March 31, 2013 5:46 pm

Air France aims to lighten debt baggage

Jean-Cyril Spinetta, chairman and chief executive of Air France KLM©Laurent Villeret

It was a case of back to the future at Air France-KLM in October 2011, when its board appointed Jean-Cyril Spinetta to a second period as chairman and chief executive.

But this period has been far more challenging for Mr Spinetta than when he served in these roles between 2004 and 2008.

Airline's share prices

Airline's share prices
As well as labour costs and leverage of Air France-KLM, easyJet, International Airlines Group, Lufthansa and Ryanair

Back then, he won plaudits for having the vision to devise Europe’s first merger between two flag carriers – Air France and KLM of the Netherlands – in a 2004 deal that created one of the world’s largest airline groups.

In this second phase, he has been striving to ensure that his achievement with the merger, which was followed by strong profit growth, is not tarnished by the subsequent concerns over rising debt and operating costs.

This weak financial position – partly borne out of the group’s inefficient structure – eventually provoked a crisis in 2011, when the group slumped to a €809m net loss. Pierre-Henri Gourgeon, group chief executive, resigned. Mr Spinetta, who in 2009 had confined himself to the role of chairman, was once again made top manager.

As “founding father” of the merger, he was given the task of devising a better structure for the group, and, more importantly, finalising a cost-cutting plan – called Transform 2015 – that would reduce Air France-KLM’s large debt and return it to profit.

“I’m very optimistic on the final outcome of this restructuring plan,” says Mr Spinetta in an interview with the Financial Times. At the age of 69, he is planning to step down as chairman and chief executive in July, saying his work is done, although the turnround plan will not be fully implemented until 2015.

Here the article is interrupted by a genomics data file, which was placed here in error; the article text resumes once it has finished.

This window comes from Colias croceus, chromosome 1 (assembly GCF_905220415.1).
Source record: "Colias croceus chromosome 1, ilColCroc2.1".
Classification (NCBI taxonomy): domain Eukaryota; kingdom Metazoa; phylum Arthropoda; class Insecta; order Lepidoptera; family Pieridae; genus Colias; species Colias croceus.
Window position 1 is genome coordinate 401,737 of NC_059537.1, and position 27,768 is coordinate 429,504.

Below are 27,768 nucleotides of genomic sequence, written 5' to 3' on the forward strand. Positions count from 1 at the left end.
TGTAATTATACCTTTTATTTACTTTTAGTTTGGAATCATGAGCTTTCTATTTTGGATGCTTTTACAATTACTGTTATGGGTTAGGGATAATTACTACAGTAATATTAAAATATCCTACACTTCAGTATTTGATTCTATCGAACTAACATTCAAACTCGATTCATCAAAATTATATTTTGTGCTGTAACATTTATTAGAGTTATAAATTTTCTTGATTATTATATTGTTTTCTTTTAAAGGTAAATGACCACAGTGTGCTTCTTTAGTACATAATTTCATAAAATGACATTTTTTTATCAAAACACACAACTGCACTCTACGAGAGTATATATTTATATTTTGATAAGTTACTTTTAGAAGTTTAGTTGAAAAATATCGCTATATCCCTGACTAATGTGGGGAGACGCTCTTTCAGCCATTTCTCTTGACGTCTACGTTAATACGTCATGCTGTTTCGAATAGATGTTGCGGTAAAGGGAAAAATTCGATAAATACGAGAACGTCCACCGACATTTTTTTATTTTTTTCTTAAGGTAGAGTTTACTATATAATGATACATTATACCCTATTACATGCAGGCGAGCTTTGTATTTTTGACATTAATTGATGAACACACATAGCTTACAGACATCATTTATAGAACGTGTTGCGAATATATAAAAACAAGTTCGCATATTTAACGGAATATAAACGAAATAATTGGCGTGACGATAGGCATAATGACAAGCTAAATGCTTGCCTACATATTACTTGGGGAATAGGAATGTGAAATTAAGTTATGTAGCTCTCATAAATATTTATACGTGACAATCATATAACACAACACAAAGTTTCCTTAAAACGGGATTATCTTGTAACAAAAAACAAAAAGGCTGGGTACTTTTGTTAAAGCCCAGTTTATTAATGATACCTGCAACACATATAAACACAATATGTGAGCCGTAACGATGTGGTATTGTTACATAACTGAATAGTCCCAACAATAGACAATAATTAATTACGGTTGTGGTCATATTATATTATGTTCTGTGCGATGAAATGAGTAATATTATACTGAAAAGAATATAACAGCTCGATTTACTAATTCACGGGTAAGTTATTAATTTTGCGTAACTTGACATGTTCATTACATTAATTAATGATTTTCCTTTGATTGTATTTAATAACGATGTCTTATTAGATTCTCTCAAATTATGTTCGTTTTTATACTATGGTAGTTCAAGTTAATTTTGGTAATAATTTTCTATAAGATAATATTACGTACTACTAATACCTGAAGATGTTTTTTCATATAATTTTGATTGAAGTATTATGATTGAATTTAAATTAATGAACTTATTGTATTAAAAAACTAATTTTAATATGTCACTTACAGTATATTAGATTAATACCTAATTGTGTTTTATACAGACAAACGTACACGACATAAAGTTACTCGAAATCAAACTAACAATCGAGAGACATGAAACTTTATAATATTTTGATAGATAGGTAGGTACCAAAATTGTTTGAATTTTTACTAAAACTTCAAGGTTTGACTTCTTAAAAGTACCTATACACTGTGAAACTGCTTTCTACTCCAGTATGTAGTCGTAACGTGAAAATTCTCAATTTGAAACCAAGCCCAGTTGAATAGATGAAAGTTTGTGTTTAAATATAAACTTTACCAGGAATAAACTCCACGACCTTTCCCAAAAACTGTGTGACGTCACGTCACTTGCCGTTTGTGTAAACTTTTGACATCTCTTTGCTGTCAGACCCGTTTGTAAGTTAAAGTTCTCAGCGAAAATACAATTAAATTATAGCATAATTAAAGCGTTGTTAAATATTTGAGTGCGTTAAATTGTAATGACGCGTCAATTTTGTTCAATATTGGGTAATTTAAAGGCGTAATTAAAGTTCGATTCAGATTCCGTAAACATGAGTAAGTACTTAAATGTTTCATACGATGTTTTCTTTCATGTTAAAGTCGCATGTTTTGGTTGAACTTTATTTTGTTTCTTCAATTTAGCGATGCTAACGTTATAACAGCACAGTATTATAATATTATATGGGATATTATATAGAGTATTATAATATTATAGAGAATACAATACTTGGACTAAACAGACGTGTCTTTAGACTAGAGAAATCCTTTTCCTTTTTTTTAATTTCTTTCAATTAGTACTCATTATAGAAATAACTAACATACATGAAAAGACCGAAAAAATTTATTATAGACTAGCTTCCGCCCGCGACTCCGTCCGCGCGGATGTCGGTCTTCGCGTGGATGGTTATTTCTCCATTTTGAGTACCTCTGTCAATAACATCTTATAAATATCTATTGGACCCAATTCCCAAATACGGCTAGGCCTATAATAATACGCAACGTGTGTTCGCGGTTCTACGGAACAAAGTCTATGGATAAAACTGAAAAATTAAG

Mr Spinetta – a graduate of France’s elite Ecole Nationale d’Administration, where his contemporaries included Louis Gallois, former head of EADS – says Air France-KLM’s difficulties can be traced back to the banking crisis and subsequent sharp fall in passenger demand.

But he admits some of Air France-KLM’s problems were self-inflicted, saying the group increased capacity too aggressively in 2011 after wrongly concluding the previous year that a sustained global economic recovery was under way. “It was proven to be a mistake,” he says. Excess capacity puts pressure on fares, and Air France-KLM’s passenger unit revenue fell 0.7 per cent on an underlying basis in 2011.

Praise for Hollande’s European convictions

At a time when many French business leaders are frustrated by François Hollande’s tax increases – and anxious to see faster reforms to reboot the stalled economy – Jean-Cyril Spinetta offers clear support for the struggling president.

One of France’s “grand patrons” with a strongly Socialist family background, Mr Spinetta praises Mr Hollande as the country’s first president to be “a real social democrat, with strong European convictions”.

However, the Air France-KLM chairman and chief executive is critical of the government’s heavy reliance, to date, on tax increases to stem the budget deficit – describing the policy as “not sufficiently balanced”.

Protests over a proposed 75 per cent marginal income tax rate helped create a negative image abroad, he concedes. He also opposes the government’s contentious policy of raising capital gains levies in line with income tax brackets. “That was probably inappropriate and will have to be corrected in the future,” he says.

But Mr Spinetta expresses confidence that Mr Hollande, who has pledged €60bn in cuts over the next five years, will tackle the country’s big public spending bill. “It will come now. I think that new taxation is impossible, so the new savings will be made through reduction of expenses.”